The node exporter DaemonSet collects and exposes metrics such as CPU utilization, memory usage, disk IOPS, etc.

Job and CronJob

A Job creates one or more Pods and runs them until completion. It will retry until the required number has successfully run. When this occurs, the Job is complete. A CronJob, on the other hand, creates a job on a repeating schedule. You can write schedules in Cron format. An example of a CronJob workload resource is below:

apiVersion: batch/v1beta1
kind: CronJob
metadata:
  name: database-backup-job
  namespace: default
spec:
  schedule: "0 0 * * *"
  jobTemplate:
    spec:
      template:
        spec:
          restartPolicy: OnFailure
          containers:
            - name: db-backup
              image: "ghcr.io/omegion/db-backup:v0.9.0"
              imagePullPolicy: IfNotPresent
              args:
                - s3
                - export
                - --host=$DB_HOST
                - --port=$DB_PORT
                - --databases=$DATABASE_NAMES
                - --username=$DB_USER
                - --password=$DB_PASS
                - --bucket=$BUCKET_NAME
              env:
                - name: DB_HOST
                  value: ""
                - name: DB_PORT
                  value: ""
                - name: DB_USER
                  value: ""
                - name: DB_PASS
                  value: ""
                - name: DATABASE_NAMES
                  value: ""
                - name: BUCKET_NAME
                  value: ""
                - name: AWS_ACCESS_KEY_ID
                  value: ""
                - name: AWS_SECRET_ACCESS_KEY
                  value: ""
                - name: AWS_REGION
                  value: ""

Source

This CronJob effectively backs up a database.

Custom Resources

Custom Resources extend the Kubernetes API. The Kubernetes API stores API objects, such as DaemonSets. A custom resource adds extensions to the Kubernetes API that is not available in its default setup. Custom Resources can be added and deleted from a cluster.

Once installed, Custom Resources are accessible via kubectl. For example, after installing Certificate Manager, provisioned certificates can be viewed via ‘kubectl get certificates‘. An example of a Custom Resource, such as the Certificate Manager, can be installed from the following link:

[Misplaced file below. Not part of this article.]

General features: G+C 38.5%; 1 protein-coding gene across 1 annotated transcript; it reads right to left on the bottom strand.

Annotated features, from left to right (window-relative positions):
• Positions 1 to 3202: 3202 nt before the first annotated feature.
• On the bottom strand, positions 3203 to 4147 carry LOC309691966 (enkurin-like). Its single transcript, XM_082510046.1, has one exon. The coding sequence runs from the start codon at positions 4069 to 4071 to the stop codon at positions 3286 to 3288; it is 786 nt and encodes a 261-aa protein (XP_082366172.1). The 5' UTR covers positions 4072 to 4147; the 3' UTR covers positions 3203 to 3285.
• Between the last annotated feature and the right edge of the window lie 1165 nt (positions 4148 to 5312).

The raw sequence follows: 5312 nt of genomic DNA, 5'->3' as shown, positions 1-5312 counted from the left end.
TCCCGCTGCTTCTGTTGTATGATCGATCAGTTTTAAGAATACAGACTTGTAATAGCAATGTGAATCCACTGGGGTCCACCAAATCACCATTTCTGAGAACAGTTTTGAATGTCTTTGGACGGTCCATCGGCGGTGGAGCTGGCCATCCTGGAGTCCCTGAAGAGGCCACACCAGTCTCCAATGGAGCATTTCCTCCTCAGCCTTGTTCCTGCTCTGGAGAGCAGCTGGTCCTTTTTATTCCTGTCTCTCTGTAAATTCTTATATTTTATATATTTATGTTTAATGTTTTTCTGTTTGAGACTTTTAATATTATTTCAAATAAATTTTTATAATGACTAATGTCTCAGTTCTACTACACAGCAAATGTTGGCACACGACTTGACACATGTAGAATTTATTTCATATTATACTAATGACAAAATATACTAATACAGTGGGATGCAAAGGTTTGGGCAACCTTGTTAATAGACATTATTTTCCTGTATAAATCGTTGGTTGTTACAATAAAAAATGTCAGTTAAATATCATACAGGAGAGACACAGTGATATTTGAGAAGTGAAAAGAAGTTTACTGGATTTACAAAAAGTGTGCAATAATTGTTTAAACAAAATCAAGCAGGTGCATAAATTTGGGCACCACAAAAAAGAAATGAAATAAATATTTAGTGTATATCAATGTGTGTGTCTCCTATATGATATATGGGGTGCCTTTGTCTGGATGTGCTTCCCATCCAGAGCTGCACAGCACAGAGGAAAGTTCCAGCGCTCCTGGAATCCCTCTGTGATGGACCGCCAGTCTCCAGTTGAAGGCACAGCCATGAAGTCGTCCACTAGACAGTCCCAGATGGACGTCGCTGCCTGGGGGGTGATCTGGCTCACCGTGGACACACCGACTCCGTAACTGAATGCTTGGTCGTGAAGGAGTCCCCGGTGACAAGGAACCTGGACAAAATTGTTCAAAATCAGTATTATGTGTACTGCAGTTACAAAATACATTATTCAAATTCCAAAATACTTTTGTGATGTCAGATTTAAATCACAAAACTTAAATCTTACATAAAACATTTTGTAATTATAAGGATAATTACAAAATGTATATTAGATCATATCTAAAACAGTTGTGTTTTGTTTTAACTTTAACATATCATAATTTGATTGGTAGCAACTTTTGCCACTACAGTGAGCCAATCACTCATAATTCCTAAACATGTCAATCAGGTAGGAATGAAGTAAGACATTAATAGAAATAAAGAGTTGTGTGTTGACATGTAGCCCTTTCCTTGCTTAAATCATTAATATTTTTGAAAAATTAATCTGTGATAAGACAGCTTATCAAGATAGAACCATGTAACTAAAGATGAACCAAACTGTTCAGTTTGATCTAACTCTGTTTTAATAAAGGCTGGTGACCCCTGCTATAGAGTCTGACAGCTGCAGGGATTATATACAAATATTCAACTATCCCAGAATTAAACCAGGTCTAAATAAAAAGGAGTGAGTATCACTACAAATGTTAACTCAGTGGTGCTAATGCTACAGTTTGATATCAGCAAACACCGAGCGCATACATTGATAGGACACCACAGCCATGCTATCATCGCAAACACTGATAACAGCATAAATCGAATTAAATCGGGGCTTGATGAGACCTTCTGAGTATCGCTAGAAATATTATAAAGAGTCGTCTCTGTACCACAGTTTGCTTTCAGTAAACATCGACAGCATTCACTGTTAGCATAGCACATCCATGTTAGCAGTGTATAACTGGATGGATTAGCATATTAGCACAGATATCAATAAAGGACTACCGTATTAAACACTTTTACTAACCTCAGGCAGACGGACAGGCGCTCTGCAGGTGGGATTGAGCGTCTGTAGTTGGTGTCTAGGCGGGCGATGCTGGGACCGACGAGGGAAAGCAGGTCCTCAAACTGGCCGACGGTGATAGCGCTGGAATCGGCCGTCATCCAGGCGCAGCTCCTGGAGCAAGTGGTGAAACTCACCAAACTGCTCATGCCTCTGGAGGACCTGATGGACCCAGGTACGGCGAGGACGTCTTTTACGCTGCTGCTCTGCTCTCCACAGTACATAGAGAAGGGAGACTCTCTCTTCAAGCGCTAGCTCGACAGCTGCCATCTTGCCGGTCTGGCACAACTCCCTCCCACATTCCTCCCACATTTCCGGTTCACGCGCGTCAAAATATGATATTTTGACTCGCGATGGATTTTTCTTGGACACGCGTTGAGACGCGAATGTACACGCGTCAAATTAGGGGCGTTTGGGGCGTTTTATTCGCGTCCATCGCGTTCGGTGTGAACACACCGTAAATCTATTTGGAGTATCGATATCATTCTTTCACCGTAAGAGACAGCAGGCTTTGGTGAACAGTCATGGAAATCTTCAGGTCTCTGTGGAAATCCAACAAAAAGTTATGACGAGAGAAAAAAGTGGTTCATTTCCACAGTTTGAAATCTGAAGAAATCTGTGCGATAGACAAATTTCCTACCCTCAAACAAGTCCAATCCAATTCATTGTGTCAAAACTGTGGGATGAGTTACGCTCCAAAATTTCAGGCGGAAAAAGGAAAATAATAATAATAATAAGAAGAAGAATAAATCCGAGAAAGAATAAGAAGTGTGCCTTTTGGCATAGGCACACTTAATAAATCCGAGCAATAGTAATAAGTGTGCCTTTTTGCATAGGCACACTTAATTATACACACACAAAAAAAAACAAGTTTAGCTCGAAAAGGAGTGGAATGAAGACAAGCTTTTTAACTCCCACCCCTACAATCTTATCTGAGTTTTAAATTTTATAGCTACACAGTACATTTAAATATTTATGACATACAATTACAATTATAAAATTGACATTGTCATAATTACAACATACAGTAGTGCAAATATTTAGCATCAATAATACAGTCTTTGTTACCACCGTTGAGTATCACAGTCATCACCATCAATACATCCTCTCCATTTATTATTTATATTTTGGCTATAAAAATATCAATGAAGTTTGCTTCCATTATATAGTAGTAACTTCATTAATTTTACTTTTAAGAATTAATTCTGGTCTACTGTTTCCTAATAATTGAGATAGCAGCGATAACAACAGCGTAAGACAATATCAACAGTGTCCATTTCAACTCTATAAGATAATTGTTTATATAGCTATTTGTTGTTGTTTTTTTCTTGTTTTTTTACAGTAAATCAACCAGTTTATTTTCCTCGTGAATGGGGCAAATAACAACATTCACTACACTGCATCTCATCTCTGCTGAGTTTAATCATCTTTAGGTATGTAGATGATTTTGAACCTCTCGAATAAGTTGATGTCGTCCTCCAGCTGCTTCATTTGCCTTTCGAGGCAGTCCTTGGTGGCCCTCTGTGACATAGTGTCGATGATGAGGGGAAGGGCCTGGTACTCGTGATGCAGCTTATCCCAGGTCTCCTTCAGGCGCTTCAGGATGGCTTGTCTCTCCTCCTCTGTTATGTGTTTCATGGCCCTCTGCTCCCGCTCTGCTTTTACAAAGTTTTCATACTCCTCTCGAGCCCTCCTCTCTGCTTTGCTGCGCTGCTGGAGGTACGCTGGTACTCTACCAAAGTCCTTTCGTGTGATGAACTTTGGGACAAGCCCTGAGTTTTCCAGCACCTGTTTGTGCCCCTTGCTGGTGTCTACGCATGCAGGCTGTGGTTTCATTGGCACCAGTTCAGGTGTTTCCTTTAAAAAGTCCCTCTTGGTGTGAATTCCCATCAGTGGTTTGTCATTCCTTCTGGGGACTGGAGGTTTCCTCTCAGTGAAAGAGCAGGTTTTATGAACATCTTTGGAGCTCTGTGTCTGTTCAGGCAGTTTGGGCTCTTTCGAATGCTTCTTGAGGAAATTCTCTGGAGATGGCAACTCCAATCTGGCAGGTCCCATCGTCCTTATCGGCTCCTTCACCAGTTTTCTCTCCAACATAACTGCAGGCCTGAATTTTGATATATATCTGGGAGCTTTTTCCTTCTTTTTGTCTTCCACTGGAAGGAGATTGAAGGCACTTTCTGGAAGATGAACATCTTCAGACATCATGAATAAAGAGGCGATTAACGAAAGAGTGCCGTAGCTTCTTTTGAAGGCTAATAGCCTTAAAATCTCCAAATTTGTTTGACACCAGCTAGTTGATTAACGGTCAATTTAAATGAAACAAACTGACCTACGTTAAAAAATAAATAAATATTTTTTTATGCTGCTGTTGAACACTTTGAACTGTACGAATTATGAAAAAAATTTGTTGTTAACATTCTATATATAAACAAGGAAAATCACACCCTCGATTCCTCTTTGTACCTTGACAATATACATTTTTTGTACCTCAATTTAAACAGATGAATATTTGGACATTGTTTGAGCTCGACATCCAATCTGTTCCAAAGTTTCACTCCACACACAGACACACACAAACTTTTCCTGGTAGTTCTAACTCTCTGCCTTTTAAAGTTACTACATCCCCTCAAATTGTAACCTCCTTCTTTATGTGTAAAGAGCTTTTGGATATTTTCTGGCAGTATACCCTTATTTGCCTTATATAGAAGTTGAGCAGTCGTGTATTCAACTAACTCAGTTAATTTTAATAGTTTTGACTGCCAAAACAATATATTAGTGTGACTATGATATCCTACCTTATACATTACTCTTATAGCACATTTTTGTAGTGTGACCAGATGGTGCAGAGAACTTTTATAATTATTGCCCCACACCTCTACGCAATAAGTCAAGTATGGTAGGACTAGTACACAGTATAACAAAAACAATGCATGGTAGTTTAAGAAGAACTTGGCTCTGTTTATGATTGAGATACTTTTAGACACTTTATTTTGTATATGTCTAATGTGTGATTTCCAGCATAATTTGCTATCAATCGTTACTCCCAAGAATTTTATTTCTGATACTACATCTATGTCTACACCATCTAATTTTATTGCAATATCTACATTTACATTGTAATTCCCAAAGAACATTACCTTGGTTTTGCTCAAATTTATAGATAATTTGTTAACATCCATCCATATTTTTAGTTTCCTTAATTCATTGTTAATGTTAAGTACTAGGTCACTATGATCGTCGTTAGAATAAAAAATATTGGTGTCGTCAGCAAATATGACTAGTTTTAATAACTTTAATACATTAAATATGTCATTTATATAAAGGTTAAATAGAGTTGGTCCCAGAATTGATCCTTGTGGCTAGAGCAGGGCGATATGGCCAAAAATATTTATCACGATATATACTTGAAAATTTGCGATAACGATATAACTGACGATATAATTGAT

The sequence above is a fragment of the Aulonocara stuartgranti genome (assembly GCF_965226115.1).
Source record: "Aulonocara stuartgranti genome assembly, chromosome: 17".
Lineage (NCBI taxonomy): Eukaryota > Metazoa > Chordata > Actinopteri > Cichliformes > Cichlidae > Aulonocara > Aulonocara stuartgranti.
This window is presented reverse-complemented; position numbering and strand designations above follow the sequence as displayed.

kubectl apply -f https://github.com/jetstack/cert-manager/releases/download/v1.4.0/cert-manager.yaml

Source

Users can also add custom controllers through custom resource definitions. Adding definitions allows custom resources to be combined with customer controllers, creating a declarative API similar to existing K8s workloads such as Deployments and DaemonSets. This combination will enable users to specify their desired state, and the control loop would continuously assess the actual state and provision resources as required to maintain the desired state. Custom controllers can also be added or deleted independently of a cluster’s lifecycle. Custom controllers tend to be more effective with custom resources but work with any type of resource.

Kubernetes Workloads Best Practices

Here are some of the most important K8s workloads best practices:

1. Use the Latest K8s Version

Always download the latest version because there tend to be security patches and new features.

2. Maintain & Use Smaller Container Images

Using Linux Alpine images where possible is recommended because the Alpine linux distribution tends to create container images that are up to 80% smaller than those from mainstream linux distributions. If you need to, you can start from a smaller Alpine image and add additional packages to suit your application requirements.

3. Always Set Resource Requests and Limits

You can set resource limits as follows:

Containers:
  - name: elasticsearch
    image: elasticsearch
    resources:
      limits:
        cpu: 4000m
        memory: 10000Mi
      requests:
        cpu: 2500m
        memory: 1000Mi

It is advantageous because it limits the amount of CPU and memory resources a container can use and the maximum at which it restarts, effectively preventing a domino effect across containers when node resources are depleted. Kubernetes offers a simplistic mechanism to dynamically allocate requests and limits using the Vertical Pod Autoscaler (VPA) ; however the best practice is to use machine learning and sophisticated algorithms to measure container resource usage and avoid allocation mistakes that can lead to outages or financial waste.

4. readinessProbe & livenessProbe

Use readinessProbe and livenessProbe. These probes ensure that pods are ready to start accepting traffic and determine whether it is healthy enough to keep accepting traffic, respectively.

5. Role-Based Access Controls (RBAC)

Use Role-Based Access Controls (RBAC) to determine access policies. RBAC defines what a Kubernetes resource can access within the Kubernetes cluster.

Conclusion

Kubernetes workloads are the backbone of K8s. For example, the workload methodology for updating Deployments enables zero downtime updates, which increases application availability. Additionally, DaemonSets allow effective monitoring of applications as well, among other use cases. Because it is such a fundamental aspect of K8s, understanding Kubernetes Workloads is essential to learning how to use Kubernetes in a production environment.